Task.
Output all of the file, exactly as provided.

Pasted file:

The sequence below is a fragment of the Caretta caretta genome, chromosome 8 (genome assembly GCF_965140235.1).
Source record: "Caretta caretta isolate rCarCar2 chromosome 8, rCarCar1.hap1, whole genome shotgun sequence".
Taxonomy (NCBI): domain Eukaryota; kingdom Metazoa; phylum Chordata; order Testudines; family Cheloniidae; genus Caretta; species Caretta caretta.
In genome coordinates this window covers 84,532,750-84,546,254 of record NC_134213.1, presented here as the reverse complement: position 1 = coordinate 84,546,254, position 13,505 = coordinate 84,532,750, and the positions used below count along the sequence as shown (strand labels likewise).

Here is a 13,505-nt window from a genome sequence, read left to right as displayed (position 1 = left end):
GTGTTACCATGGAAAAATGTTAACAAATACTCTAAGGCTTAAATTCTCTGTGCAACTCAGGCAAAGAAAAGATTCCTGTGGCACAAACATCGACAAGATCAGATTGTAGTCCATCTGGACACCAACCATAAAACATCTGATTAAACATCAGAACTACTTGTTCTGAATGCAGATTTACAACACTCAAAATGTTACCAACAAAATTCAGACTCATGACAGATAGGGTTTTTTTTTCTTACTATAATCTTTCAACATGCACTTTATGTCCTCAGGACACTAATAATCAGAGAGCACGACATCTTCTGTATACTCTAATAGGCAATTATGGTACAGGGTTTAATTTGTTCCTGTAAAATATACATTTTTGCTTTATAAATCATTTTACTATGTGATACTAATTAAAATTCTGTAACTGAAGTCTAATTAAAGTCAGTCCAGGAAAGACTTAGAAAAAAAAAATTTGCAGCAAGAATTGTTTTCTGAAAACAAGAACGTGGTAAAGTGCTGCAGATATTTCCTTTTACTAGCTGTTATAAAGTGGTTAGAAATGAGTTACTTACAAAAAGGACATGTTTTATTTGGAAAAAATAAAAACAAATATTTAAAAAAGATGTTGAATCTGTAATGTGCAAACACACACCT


The sequence below is a fragment of the Caretta caretta genome, chromosome 8 (genome assembly GCF_965140235.1).
Source record: "Caretta caretta isolate rCarCar2 chromosome 8, rCarCar1.hap1, whole genome shotgun sequence".
Taxonomy (NCBI): domain Eukaryota; kingdom Metazoa; phylum Chordata; order Testudines; family Cheloniidae; genus Caretta; species Caretta caretta.
In genome coordinates this window covers 84,532,750-84,546,254 of record NC_134213.1, presented here as the reverse complement: position 1 = coordinate 84,546,254, position 13,505 = coordinate 84,532,750, and the positions used below count along the sequence as shown (strand labels likewise).

Here is a 13,505-nt window from a genome sequence, read left to right as displayed (position 1 = left end):
GTGTTACCATGGAAAAATGTTAACAAATACTCTAAGGCTTAAATTCTCTGTGCAACTCAGGCAAAGAAAAGATTCCTGTGGCACAAACATCGACAAGATCAGATTGTAGTCCATCTGGACACCAACCATAAAACATCTGATTAAACATCAGAACTACTTGTTCTGAATGCAGATTTACAACACTCAAAATGTTACCAACAAAATTCAGACTCATGACAGATAGGGTTTTTTTTTCTTACTATAATCTTTCAACATGCACTTTATGTCCTCAGGACACTAATAATCAGAGAGCACGACATCTTCTGTATACTCTAATAGGCAATTATGGTACAGGGTTTAATTTGTTCCTGTAAAATATACATTTTTGCTTTATAAATCATTTTACTATGTGATACTAATTAAAATTCTGTAACTGAAGTCTAATTAAAGTCAGTCCAGGAAAGACTTAGAAAAAAAAAATTTGCAGCAAGAATTGTTTTCTGAAAACAAGAACGTGGTAAAGTGCTGCAGATATTTCCTTTTACTAGCTGTTATAAAGTGGTTAGAAATGAGTTACTTACAAAAAGGACATGTTTTATTTGGAAAAAATAAAAACAAATATTTAAAAAAGATGTTGAATCTGTAATGTGCAAACACACACCT